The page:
Chinese CPI to moderate further but no easing policies in sight
Pork prices play a key role in deciding the country’s inflation readings
China’s Consumer Price Index inflation is expected to moderate further this year, say market watchers, who also think they will be disappointed in their expectations of more monetary easing.
CPI is a measure that examines the weighted average of prices of a basket of consumer goods and services, such as transportation, food and medical care. Changes in the CPI are used to assess price changes associated with the cost of living.
CPI inflation edged down to 1.8 per cent in July from 1.9 per cent in June, with food inflation easing as lower pork prices offset the impact of the rising cost of vegetables, higher due to recent heavy rain and flooding.
Vegetable price inflation hit 3.8 per cent in July, but other food costs largely moderated, with meat, fruit, eggs and milk all falling.
The first six months had witnessed a 28.1 per cent surge in the spot pork price in China – the world’s largest consumer – against last year, while the price started falling in early June.
“I really made a fortune from raising pigs in the first half of this year,” said Lu Jia, a small-scale operator in the central Chinese province of Hunan.
“In May, I bought a new BMW, worth 200,000 yuan, and spent the whole of July on a driving holiday with my wife.”
Life sounds good.
But Lu has now been forced to cut his pig-rearing business, and does not expect to earn much from that in the second half, because demand has continued softening over the summer.
“I don’t see another pork-price rally any time soon,” he added.
“And I may have to cut my pig business further, and move into another business to make money in the coming months.”
Nomura has now trimmed its full-year CPI inflation forecast for China to 2.1 per cent from 2.3 per cent, said research analyst Yang Zhao.
“Food price inflation did not rise by as much as we had previously expected. The flooding this year turning out not to be as destructive as in 1998, as the rain has already moved on from the south.”
Citic Bank International chief economist Liao Qun also expects stability for the CPI, and is predicting 1.8 per cent in the second half, with vegetable prices eventually dropping.
Xu Gao, an analyst from Everbright Securities, is confident, too, the current rising vegetable prices will not be sustained, and expects pork prices to drop further.
“Pork prices will continue to drop in August after those consecutive rises in previous months,” Xu said in a report.
“With lower food price increases, the inflationary pressures are expected to ease further.”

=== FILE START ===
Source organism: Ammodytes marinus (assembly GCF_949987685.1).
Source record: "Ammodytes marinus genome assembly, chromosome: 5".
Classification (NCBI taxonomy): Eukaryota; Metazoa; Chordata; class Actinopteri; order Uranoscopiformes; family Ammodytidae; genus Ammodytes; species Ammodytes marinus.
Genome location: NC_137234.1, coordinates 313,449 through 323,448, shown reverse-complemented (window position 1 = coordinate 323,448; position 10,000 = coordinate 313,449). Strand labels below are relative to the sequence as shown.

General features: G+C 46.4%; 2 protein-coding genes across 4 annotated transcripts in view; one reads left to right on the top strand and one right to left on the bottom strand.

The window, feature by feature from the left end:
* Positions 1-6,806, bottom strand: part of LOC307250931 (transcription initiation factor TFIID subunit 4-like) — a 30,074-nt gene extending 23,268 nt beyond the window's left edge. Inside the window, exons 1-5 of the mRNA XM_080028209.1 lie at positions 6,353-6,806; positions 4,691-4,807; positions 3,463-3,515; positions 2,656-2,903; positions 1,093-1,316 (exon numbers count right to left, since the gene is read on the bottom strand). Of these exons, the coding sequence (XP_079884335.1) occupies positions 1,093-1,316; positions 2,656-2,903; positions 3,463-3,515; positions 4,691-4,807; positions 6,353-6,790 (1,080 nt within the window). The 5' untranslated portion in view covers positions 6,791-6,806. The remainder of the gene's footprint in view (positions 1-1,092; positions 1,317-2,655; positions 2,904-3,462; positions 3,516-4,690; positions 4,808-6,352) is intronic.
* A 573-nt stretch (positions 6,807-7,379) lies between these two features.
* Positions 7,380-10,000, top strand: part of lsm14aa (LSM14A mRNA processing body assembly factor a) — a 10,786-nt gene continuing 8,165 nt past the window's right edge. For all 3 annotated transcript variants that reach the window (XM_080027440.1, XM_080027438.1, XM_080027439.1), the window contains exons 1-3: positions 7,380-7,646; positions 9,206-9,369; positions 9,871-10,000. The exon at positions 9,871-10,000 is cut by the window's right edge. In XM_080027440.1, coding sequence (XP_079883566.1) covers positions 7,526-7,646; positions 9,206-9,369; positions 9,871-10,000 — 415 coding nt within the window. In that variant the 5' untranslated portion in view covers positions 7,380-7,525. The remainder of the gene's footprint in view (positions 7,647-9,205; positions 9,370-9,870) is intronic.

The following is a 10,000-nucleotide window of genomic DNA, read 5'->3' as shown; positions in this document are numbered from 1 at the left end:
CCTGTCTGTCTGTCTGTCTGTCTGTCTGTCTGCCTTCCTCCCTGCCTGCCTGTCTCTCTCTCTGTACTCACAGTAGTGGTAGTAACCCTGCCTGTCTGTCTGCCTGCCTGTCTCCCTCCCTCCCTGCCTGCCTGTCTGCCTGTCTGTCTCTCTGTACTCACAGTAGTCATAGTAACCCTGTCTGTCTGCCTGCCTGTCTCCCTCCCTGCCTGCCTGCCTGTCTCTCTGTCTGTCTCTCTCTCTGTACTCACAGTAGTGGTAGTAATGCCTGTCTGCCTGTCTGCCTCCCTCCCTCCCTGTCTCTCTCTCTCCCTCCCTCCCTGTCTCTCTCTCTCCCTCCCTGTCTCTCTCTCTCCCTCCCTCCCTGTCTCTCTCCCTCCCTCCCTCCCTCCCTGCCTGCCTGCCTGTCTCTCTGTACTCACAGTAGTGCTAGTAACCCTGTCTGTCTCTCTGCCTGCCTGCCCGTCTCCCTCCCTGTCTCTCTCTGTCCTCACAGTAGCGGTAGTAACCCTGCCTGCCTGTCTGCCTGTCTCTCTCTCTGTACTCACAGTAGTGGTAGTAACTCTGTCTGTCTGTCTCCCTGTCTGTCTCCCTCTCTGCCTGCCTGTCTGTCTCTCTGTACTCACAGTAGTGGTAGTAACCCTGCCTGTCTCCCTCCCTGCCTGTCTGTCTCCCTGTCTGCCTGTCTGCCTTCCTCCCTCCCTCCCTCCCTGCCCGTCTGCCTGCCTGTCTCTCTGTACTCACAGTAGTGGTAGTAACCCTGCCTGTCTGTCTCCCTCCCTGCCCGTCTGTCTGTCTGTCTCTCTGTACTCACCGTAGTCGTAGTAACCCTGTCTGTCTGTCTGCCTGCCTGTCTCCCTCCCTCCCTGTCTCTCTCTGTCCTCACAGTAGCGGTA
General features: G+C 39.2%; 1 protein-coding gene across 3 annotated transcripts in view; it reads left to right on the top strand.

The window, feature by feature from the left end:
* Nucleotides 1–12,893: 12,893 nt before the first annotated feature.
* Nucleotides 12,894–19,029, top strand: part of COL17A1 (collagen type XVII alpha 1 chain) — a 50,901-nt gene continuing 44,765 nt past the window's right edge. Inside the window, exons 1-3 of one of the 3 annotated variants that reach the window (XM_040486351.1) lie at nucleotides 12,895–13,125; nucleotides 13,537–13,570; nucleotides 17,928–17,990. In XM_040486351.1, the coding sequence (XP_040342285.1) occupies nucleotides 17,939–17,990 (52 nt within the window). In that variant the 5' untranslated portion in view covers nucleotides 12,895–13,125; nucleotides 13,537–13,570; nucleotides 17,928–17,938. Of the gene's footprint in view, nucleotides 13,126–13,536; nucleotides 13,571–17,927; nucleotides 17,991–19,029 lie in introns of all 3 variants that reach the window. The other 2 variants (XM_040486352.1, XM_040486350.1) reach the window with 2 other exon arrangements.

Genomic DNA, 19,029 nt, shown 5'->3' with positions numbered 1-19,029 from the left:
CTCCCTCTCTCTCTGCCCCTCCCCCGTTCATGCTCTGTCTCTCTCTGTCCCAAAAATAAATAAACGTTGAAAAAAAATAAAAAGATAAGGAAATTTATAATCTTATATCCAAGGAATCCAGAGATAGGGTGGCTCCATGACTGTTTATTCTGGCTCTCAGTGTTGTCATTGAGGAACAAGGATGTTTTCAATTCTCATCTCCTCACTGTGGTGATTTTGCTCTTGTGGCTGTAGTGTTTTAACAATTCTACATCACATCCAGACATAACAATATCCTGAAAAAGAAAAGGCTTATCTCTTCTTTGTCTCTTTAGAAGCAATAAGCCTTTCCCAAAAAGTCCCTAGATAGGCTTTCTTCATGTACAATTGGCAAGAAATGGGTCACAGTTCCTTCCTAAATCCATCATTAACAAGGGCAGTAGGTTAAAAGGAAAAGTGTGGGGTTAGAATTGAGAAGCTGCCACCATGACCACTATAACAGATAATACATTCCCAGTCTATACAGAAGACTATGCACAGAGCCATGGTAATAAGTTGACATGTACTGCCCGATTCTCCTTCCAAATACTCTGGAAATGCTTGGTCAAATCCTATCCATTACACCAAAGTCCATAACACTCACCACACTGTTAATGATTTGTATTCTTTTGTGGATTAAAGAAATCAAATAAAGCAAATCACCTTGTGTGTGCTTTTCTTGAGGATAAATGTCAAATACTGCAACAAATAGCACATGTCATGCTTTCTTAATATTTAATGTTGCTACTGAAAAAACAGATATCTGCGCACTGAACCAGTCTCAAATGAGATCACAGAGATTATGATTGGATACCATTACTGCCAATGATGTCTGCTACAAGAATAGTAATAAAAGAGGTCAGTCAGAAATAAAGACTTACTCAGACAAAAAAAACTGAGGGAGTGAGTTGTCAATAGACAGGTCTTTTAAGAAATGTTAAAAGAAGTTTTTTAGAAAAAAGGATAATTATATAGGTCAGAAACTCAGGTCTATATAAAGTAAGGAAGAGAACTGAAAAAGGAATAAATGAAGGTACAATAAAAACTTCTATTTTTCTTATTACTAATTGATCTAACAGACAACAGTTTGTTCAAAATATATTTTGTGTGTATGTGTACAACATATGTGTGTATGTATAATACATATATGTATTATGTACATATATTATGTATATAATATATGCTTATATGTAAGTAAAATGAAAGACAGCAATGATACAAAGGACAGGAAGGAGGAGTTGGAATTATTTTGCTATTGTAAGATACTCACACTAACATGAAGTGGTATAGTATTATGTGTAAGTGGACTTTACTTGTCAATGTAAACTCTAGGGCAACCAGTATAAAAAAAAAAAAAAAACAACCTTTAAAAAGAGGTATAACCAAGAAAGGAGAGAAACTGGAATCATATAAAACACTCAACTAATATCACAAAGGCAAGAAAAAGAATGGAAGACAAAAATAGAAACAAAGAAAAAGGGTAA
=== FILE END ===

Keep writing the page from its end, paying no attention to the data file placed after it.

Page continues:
Liao from Citic Bank International said lower food prices essentially guarantee lower inflation.
“And lower inflation eases pressure on Beijing when it comes to official monetary policy,” he added. “But how much stimulus is needed, and what form it should take, mainly depends on economic growth.”
China’s economy grew by 6.7 per cent in the second quarter and Liao warns potential risks still exist.
“The Brexit will certainly drag down China’s exports, and that hasn’t been fully reflected in the numbers yet,” he said.
“The continuous decline in fixed asset investment is also a concern.”
Growth in fixed-asset investment by the private sector, arguably the best gauge of business confidence as it measures expansion plans, slumped to 2.8 per cent nationwide in the first half from 3.9 per cent in the first five months.
In the government’s second quarter Monetary Policy Report released last Friday, China’s central bank said its inflation outlook was relatively stable.
The official Xinhua news agency said in an editorial on Wednesday that China was unlikely to announce any aggressive monetary easing for the rest of the year, as it would hamper efforts to reduce industrial overcapacity and remove asset bubbles.
“Market anticipation for more cuts is rising as moderate consumer inflation in July offered sufficient room to manoeuvre,” Xinhua said.
Those hoping for cuts, however, will probably be disappointed.
In Wuhan, a central city hammered by the summer storms, housewife Lily Du confirmed her fruit and vegetable and costs have dropped since the flooding in July.
“However, it’s only been a slow decline, and prices are still much higher than last year,” she said.
With the effects of widespread crop failure already cutting supplies, she reckons it’s only a matter of time before prices start rising again.